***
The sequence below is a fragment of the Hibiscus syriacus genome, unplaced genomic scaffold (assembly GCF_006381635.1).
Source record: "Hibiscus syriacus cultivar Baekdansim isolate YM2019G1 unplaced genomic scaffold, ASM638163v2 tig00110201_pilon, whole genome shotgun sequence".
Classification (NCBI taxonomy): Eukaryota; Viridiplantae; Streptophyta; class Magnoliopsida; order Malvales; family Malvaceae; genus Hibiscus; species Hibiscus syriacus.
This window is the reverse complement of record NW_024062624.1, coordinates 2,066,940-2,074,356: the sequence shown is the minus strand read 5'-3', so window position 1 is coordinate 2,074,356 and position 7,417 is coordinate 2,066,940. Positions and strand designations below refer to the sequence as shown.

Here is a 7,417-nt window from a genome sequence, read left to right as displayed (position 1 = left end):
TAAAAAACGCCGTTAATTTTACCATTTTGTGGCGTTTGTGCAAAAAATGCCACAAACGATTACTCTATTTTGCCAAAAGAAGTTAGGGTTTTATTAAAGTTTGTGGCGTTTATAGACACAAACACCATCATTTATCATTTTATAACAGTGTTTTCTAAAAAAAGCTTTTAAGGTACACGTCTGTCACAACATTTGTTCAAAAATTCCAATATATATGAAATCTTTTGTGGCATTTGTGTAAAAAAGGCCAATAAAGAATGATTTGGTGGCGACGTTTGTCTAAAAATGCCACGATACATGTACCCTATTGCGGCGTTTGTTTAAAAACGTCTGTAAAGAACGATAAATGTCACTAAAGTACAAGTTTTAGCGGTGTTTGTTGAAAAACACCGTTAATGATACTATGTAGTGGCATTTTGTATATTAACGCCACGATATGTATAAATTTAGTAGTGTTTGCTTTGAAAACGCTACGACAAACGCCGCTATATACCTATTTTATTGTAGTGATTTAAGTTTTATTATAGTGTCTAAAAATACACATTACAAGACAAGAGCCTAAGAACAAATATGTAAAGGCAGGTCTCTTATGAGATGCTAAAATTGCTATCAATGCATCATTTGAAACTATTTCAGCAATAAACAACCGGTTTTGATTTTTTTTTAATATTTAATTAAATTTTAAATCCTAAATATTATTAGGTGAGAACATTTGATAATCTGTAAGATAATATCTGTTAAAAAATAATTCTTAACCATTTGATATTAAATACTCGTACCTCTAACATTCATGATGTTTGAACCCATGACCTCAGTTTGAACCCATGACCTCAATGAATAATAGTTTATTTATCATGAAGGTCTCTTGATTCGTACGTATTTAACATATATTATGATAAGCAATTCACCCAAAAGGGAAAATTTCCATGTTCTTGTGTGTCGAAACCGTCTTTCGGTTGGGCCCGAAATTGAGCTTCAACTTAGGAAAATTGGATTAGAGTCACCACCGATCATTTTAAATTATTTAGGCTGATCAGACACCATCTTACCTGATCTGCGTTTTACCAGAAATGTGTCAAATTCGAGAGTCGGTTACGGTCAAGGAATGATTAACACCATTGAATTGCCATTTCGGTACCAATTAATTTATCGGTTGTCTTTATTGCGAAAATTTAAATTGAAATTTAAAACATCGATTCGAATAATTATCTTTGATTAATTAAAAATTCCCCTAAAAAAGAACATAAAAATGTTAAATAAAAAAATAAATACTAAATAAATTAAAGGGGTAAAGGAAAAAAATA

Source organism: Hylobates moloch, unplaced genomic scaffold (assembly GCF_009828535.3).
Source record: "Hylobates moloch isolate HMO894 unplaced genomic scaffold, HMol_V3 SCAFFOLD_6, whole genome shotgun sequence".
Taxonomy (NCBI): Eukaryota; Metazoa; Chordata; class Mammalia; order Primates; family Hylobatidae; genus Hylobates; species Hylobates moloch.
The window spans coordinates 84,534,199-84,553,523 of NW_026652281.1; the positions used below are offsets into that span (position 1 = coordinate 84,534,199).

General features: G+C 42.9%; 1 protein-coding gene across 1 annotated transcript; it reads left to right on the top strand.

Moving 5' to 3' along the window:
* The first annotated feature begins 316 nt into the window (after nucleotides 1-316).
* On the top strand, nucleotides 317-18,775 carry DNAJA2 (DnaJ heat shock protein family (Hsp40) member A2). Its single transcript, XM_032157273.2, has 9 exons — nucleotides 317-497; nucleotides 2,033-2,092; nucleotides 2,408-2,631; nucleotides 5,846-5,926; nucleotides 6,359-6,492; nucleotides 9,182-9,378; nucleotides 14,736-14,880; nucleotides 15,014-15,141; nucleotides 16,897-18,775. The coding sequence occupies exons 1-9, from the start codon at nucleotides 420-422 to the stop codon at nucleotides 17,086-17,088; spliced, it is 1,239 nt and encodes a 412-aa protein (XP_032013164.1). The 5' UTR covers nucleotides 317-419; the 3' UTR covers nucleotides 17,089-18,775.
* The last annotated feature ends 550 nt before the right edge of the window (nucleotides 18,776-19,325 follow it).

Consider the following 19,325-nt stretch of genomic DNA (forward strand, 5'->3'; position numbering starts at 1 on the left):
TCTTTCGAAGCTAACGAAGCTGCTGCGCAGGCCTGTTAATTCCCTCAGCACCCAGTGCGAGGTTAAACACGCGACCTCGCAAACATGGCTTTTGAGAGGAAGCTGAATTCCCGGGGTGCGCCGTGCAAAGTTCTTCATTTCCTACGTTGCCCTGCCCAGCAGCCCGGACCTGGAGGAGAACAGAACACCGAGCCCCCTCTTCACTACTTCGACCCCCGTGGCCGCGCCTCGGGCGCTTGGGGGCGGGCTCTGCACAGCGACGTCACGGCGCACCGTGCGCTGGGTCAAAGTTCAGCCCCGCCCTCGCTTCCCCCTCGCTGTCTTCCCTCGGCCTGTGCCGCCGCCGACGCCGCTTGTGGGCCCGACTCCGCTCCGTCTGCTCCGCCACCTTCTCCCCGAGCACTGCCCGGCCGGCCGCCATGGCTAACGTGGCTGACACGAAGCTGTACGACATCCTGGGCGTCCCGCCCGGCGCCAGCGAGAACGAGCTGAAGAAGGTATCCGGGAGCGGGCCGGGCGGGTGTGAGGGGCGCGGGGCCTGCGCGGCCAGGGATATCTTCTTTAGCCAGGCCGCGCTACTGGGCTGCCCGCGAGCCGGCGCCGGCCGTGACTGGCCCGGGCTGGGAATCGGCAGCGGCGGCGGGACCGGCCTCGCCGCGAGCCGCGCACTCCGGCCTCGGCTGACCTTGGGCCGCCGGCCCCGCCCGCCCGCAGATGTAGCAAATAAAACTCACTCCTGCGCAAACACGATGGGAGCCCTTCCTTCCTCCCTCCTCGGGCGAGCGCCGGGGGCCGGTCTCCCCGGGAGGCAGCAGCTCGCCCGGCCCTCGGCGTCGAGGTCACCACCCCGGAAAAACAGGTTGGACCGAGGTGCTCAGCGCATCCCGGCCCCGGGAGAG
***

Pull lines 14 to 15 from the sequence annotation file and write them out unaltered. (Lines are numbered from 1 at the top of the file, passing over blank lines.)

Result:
* On the top strand, nucleotides 317-18,775 carry DNAJA2 (DnaJ heat shock protein family (Hsp40) member A2). Its single transcript, XM_032157273.2, has 9 exons — nucleotides 317-497; nucleotides 2,033-2,092; nucleotides 2,408-2,631; nucleotides 5,846-5,926; nucleotides 6,359-6,492; nucleotides 9,182-9,378; nucleotides 14,736-14,880; nucleotides 15,014-15,141; nucleotides 16,897-18,775. The coding sequence occupies exons 1-9, from the start codon at nucleotides 420-422 to the stop codon at nucleotides 17,086-17,088; spliced, it is 1,239 nt and encodes a 412-aa protein (XP_032013164.1). The 5' UTR covers nucleotides 317-419; the 3' UTR covers nucleotides 17,089-18,775.
* The last annotated feature ends 550 nt before the right edge of the window (nucleotides 18,776-19,325 follow it).